Illinois’ municipal distress is severe and we have witnessed the political maneuvers to address Chicago’s ongoing fiscal dilemma. In 2013, Chicago Mayor Rahm Emmanuel stoked bankruptcy fears citing the city’s ballooning pension obligations that he estimated could exceed $1.6 billion in 2016. Pew Charitable Trusts has reported that among the nation’s five largest cities, Chicago has put aside the smallest portion of its looming pensions obligations. While certain changes have been made to counter the pension funding deficit, including Governor Quinn’s hotly contested and subsequently litigated pension reform legislation now under review by the Illinois Supreme Court, attempts at meaningful pension reform have failed. In November of last year, the Chicago Civic Federation (a non-partisan government research organization working to maximize the quality and cost-effectiveness of government services in Chicago) criticized the mayor’s failure to adequately address the City’s pension plans which the City reports are currently funded only at 50% level with a total current unfunded liability of $26.8 billion. To put this in context, at this funding level in the private sector, the Pension Benefit Guaranty Corporation would likely step in. There is no such entity to step in and address severely underfunded public pension plans. Left with wholly inadequate pension reform, Chicago, as well as many other Illinois cities and other municipalities may find restructuring pension obligations in a Chapter 9 bankruptcy an attractive strategy. But, could Chicago follow Detroit into Chapter 9 bankruptcy?
Current Illinois law does not permit Chicago or other Illinois municipalities to immediately file for bankruptcy. That could change if a bill filed in the Illinois legislature this week becomes law. In order for Chicago or any U.S. city to file for Chapter 9 bankruptcy, the city must be authorized by state law to file a bankruptcy case. Without such specific authorization, the bankruptcy process simply is not available.
Currently, 11 states allow cities and other municipalities blanket authority to file bankruptcy. These states include Arizona, Florida and Texas. Another 17 states allow Chapter 9 filings but set certain conditions that must be met before the city may file. These states include California, Michigan, New York, Ohio and Pennsylvania. Currently, Illinois does not permit a municipality unchecked or immediate authority to file bankruptcy. Rather, current law provides supervision over the process requiring the Illinois Power Agency to recommend that the legislature authorize a filing. This condition could seriously impede Chicago’s and any other Illinois municipality’s decision making.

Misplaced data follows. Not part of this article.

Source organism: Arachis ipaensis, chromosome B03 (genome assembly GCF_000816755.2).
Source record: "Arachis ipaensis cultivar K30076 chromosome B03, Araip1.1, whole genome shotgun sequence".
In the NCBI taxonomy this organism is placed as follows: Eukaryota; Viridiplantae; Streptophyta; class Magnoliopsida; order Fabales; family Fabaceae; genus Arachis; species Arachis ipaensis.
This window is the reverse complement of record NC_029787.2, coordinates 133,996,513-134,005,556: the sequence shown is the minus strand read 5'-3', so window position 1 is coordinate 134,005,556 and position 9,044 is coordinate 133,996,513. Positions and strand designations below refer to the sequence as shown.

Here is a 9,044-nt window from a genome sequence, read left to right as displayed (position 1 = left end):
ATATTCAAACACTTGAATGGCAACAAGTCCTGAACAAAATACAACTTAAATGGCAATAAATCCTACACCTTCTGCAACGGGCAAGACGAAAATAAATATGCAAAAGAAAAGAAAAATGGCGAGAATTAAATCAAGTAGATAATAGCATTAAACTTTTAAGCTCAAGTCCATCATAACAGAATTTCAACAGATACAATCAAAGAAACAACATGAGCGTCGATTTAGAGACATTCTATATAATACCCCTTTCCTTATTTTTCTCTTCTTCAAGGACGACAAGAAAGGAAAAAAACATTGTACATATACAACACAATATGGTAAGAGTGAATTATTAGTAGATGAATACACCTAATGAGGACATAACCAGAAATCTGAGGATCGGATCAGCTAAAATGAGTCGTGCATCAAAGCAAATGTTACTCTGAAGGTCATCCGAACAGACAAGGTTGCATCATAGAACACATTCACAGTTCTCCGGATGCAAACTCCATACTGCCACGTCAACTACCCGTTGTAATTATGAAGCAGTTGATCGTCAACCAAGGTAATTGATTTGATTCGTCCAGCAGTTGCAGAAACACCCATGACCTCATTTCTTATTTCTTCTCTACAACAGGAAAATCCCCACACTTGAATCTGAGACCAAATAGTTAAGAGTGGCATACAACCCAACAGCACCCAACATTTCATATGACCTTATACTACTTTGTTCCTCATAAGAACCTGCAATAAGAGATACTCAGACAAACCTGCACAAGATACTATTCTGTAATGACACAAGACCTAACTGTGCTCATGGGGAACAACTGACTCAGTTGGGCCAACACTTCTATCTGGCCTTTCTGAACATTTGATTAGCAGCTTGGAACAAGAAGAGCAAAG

On January 26, 2015, Illinois Representative Ron Sandack filed House Bill 298 with the Illinois House of Representatives that, if enacted, would allow Chicago and other Illinois municipalities to file for bankruptcy immediately without any additional action by the legislature or other state agencies. Rep. Sandack was quoted by the Chicago Tribune as saying “House Bill 298 would allow desolate and debt-ridden municipalities in Illinois to seek bankruptcy protections through the federal bankruptcy law. As more and more municipalities are looking for relief and ways to deal with rising pension liabilities and other costs, this is a tool that can help them stabilize and reorganize financial affairs in ways that benefit taxpayers.”
House Bill 298 has been referred to the Rules Committee for review. It is far too early to know whether passage is likely. But the bill is clearly intended to give Chicago maximum flexibility in devising ways to tackle its fiscal distress. We will continue to watch developments on the legislative front and keep you informed.